Mechanism or method to unlock a window from the outside?

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  • Thread starter riverdinero
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  • #1


Trying to find a way to engage a lock normally operated on by the human hand with some sort of mechanical/electrical solution

Main Question or Discussion Point


I hope this is the right place to post about this.

I live in a multi-unit condo, and I have a window that I am trying to lock and unlock from the outside. The window is from the kitchen and looks out onto a public-ish breezeway where I can access easily. I know this might seem a little bit eccentric, but I am constantly passing groceries and packages through this window, and would like to be able to lock and unlock it from the outside, almost like a door. Currently, it only locks on the inside using a latch. Otherwise, the "front door" of the apartment is through in a long hallway, and then through a more cumbersome entryway and series of doors which are difficult to get through when I'm carrying things. If my spouse is home, it's easy to pass things through the window, but I would like a solution to this which lets me unlock the window by myself.

I've attached a couple of annotated photos of the lock mechanism; please let me know if you need to see anything else.
Screen Shot 2020-02-14 at 8.17.01 AM.png

Screen Shot 2020-02-14 at 8.17.09 AM.png

I imagine I can solve this problem by the following, but need help fleshing out the details:
  1. Place some sort of electric-powered "claw" over the latch on the inside of the window, since it requires a pretty dexterous motion to disengage the lock. I am at a loss for exactly what this mechanism would look like. It would need to simulate the human hand's motion pulling down and to the side to undo the lock.
  2. Thread a power switch or button through crack between the window and the wall (the window can close and seal completely over a iphone charger wire, and possibly an even bigger electrical wire), that I can use to engage the "claw" mechanism.
  3. For security, thread the wire with the switch or button used to engage the claw into some sort of lockbox that I can unlock to access the switch.
As an alternative to the last item, maybe instead of threading wires through the window, I could control the "claw" with some smart-home application like Nest (don't know too much about that), which would be a lot more elegant.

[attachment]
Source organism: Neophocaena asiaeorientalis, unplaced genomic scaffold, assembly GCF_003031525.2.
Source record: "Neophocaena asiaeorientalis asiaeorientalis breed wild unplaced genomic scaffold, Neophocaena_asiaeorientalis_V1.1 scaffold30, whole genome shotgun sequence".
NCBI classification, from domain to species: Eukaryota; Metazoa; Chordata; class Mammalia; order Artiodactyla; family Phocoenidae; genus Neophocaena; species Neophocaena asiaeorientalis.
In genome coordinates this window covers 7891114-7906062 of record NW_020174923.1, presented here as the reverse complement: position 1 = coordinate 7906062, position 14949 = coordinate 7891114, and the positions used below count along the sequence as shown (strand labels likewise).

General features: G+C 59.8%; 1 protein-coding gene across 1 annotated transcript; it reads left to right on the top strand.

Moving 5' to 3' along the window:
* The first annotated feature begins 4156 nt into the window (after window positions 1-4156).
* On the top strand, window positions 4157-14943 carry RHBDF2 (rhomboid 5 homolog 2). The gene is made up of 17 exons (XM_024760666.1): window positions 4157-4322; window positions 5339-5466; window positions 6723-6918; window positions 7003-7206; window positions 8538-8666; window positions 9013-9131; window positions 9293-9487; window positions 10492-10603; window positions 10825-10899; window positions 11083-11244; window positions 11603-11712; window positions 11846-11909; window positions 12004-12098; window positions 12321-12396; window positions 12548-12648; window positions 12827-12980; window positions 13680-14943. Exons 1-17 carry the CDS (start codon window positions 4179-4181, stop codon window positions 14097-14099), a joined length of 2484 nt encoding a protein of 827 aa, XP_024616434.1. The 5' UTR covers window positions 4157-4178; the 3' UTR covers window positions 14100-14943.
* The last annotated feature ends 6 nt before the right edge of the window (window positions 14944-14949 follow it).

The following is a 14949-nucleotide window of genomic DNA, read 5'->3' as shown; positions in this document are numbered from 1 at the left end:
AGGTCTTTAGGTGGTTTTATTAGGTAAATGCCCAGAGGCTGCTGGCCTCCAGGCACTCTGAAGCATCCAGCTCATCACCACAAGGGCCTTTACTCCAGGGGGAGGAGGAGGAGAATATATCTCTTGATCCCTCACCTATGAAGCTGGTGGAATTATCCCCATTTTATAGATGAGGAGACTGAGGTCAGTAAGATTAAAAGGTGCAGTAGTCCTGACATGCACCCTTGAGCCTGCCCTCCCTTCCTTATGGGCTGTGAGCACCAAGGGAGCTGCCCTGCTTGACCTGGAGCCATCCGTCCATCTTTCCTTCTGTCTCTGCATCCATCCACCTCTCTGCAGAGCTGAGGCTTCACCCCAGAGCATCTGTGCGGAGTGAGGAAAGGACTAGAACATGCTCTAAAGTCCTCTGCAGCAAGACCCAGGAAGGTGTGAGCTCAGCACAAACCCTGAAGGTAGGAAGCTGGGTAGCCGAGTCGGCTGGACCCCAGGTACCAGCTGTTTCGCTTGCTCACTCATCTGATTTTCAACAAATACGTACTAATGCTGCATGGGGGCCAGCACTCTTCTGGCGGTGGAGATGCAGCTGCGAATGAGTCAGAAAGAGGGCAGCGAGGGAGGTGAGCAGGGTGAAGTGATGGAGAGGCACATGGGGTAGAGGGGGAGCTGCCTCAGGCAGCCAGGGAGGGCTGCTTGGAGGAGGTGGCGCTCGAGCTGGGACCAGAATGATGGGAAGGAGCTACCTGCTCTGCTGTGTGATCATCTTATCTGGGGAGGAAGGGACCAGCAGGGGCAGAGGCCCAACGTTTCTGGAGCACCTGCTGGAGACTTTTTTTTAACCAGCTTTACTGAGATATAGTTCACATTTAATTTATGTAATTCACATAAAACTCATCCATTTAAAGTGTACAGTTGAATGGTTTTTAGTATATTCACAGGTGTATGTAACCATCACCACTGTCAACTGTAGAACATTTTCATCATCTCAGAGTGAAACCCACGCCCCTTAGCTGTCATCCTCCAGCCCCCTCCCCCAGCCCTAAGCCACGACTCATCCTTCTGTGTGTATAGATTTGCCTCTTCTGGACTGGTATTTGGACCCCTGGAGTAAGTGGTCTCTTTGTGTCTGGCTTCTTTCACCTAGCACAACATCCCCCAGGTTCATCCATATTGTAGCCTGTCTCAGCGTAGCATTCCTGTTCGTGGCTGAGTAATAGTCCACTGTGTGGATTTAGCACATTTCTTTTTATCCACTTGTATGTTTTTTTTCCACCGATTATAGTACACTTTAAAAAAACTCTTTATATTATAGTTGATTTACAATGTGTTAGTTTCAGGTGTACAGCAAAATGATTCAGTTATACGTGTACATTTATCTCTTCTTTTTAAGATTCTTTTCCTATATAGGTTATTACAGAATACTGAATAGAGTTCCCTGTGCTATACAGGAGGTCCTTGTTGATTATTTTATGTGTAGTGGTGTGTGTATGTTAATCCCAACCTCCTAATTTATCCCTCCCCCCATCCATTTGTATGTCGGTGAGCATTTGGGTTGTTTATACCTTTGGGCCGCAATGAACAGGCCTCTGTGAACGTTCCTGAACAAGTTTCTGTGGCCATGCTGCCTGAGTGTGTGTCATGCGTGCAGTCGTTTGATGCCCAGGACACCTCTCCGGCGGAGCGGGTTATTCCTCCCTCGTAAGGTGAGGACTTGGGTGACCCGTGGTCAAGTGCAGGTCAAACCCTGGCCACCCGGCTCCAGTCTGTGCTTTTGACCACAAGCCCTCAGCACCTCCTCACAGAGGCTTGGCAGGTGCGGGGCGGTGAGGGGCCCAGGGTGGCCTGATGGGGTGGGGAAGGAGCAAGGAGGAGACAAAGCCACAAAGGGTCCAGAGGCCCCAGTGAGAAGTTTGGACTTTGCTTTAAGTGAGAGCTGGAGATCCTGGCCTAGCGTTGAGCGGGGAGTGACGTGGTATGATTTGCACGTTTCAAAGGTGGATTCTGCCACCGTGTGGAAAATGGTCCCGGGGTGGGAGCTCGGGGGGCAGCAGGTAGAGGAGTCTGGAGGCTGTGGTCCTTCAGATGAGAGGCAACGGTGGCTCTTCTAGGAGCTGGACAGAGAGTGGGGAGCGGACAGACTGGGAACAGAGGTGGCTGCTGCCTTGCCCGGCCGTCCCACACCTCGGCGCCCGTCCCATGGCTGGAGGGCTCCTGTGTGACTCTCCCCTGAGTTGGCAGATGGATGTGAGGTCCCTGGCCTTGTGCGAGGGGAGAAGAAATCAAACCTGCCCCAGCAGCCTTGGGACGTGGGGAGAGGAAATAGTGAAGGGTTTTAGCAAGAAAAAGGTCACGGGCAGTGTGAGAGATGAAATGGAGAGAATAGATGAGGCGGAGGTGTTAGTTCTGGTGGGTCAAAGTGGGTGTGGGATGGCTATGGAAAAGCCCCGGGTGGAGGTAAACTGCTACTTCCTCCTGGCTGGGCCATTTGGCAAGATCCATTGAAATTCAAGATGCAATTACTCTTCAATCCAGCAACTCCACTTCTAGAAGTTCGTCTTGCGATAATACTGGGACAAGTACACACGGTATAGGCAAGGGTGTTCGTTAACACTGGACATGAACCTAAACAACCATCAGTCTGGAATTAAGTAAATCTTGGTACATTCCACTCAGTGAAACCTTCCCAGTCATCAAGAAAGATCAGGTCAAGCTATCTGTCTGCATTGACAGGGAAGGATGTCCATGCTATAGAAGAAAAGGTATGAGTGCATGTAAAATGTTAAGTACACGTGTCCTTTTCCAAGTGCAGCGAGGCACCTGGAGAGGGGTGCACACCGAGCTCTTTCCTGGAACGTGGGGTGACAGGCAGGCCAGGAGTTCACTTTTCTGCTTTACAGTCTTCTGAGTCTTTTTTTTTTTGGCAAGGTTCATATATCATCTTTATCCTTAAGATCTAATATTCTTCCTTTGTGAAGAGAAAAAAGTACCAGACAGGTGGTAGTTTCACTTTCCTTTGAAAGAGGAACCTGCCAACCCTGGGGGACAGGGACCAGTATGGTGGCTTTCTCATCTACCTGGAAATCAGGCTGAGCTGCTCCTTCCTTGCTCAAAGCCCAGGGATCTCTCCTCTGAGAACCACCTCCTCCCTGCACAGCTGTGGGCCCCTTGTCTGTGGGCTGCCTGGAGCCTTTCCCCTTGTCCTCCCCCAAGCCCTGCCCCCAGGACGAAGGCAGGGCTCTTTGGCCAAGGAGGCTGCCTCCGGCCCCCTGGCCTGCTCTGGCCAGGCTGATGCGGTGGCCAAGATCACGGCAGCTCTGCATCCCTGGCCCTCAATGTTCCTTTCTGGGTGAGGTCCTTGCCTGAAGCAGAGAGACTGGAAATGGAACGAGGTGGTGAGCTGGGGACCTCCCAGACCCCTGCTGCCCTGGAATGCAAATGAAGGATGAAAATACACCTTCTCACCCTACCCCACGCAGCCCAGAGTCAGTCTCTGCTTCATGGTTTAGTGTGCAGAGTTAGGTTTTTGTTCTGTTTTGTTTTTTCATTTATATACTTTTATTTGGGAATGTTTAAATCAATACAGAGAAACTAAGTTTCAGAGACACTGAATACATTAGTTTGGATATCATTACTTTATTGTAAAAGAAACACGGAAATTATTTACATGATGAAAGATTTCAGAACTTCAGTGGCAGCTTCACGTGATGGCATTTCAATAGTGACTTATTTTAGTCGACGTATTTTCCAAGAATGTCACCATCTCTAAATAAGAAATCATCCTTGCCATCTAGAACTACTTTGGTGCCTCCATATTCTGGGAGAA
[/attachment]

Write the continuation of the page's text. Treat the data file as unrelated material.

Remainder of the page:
If it makes it simpler, I'm not trying to solve per se for re-locking the window after it's been opened. Also, once the lock is engaged, I can slide the window open, so I don't need a mechanism to 1) disengage the lock and then 2) also provide a sliding force to open the window. I can do the slide by myself from the outside.

To summarize, I believe the main problem I'm trying to solve for is the mechanism that can engage the lock from the inside and mimic the human hand. I do believe it has to be electrically powered, and that there needs to be some sort of switch on the outside (whether a physical switch or using some app on my phone) in order to engage the claw and undo the lock.

I understand I might create a security tradeoff here by doing this, but I don't have anything irreplaceable or of great value inside the apartment, and the convenience of being able to pass things through the window would be pretty helpful for me.

Answers and Replies

  • #2
My first thought is to use your cellphone to do the unlocking, since there is already some security built-in when using it for communications. Maybe via BlueTooth, or via the Internet connection inside your condo.

You'd need to find an actuator that can be controlled via BlueTooth or via the Internet, and be sure you can install it on your window to be the overall lock. I'm not that familiar with the different systems that are available, but I'm pretty sure there are good solutions out there. You might even automate a few other items around your home at the same time... :smile:

Here's a Google search for the types of systems I'm thinking of...
  • #3
Science Advisor
Once the mechanics are figured out, the communication could be done with:
  • A garage door remote control and receiver. These use a radio link and don't need line-of-site
  • Even cheaper, a toy remote control car (boat, airplane) from the toy store (or on-line)
  • A TV remote, but finding a receiver could be a problem, and being Infrared, need line-of-sight
These avoid a lock-box and the need to put holes in an exterior wall, building owners tend to frown on that!

Oh, a possibility for the mechanics; instead of 'gripping' the knob, how about a wedge traveling vertically along the righthand side of the knob. You might need to replace the knob with a roller of some sort though.

  • #4
Science Advisor
2019 Award
Welcome to PF.

The existing catch appears to rely on the latch engaging with a round pin. That pin could be made movable, then withdrawn or inserted by a linear actuator mechanism. The force required to slide the pin is much lower than that needed to counter the spring in the latch. Linear actuators are available at low cost.
  • #5
Wow, thanks for all of these ideas, guys. I am going to look into these actuators -- never heard of that before.

As I continue to examine the problem, I think it could be as simple as some sort of actuator that pushes the knob diagonally down towards the left -- I just need some mechanism that can push and extend a few inches in one direction I believe, and it sounds like this is exactly what actuators do!
  • #6
Gold Member
Can you place a bar on the inside to block the opening of the window? If so you could build something to move it in and out of the way.



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